In the wake of the ongoing Charlton Road
experiment, where the road surface has been left to deteriorate in the name of research, transport bigwigs have elected to refund local car owners a pro-rata amount of their pre-paid car tax. The unprecedented move is aimed at putting a stop to complaints, some of which have resulted in voilent scenes as angry drivers take out their frustrations on the town itself.
Speaking on behalf of the Ministry of Transport, Sir Anthony Lubbly told us: "BANES originally asked us for a crisis loan to cover the cost of their paint/tarmac discrepancy
, but we refused as all available funding had been earmarked for extra motorway lanes for use by illegal immigrants. We then realised, via our Charlton Road observations, that motorists in Keynsham seem to be quite happy driving on nothing more than gravel, so we decided to offer these rebates and leave the road as it is. The same goes for Ashton Way, which I believe is also in a state of non-repair."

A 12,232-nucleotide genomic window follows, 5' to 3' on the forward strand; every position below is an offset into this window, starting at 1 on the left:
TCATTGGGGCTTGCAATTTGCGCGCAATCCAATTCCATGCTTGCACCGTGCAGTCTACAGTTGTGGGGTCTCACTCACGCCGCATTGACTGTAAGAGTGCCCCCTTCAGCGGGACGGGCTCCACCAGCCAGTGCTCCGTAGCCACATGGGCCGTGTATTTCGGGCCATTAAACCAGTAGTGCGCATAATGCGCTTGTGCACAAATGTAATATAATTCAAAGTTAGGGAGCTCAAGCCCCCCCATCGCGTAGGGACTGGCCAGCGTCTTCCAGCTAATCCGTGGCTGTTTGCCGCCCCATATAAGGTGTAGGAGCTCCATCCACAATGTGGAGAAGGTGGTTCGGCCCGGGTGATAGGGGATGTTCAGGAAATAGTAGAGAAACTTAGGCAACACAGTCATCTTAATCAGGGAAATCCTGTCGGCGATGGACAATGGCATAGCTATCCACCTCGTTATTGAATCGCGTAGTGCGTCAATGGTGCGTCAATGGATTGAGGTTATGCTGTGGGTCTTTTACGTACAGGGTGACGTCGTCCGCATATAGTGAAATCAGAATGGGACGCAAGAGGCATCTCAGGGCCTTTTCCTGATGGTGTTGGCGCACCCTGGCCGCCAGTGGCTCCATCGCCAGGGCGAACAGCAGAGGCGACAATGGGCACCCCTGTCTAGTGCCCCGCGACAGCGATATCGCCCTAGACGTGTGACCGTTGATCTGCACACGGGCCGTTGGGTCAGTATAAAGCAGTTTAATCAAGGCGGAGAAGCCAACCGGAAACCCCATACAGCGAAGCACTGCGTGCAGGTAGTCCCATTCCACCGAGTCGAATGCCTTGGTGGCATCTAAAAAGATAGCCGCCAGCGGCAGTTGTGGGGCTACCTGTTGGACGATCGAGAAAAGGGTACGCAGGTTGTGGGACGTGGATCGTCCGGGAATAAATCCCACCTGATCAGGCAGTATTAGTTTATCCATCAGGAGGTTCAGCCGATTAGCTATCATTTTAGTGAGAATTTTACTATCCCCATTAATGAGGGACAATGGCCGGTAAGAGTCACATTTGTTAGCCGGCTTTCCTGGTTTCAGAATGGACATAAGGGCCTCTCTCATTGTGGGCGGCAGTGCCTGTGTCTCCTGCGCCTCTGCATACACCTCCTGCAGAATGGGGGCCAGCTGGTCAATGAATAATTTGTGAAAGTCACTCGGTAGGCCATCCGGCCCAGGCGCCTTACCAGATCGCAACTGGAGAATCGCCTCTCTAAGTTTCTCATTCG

A bolloxed bollard
Under the new scheme, a total of 56 pence will be refunded to all tax disc holders upon presentation at the post office. If recently-announced plans to pedestrianise
Keynsham High Street are given the go ahead, a further 13 pence will also be returned.
We put this news to road users in Keynsham, many of whom were ecstatic at the prospect of free money. One driver told us: "Sorted! I've got me 4x4 so it don't bother me, like. I'll be putting the money towards me 'oliday in Peru."
Another formerly-disgruntled road user informed us: "We can stop bashing the bollards in Charlton Road now. This is great news. Hold on a mo, better tell our Denise. Denise, love, they'm giving us back some dosh so we can call off tonights bollard strikes and watch Corrie instead. Magic eh?!"
If the scheme proves a success and is implemeted nationwide, car tax could be a thing of the past within a decade. Road tax last hit the news when it was confirmed that photocopies of mates' discs were not legal tender.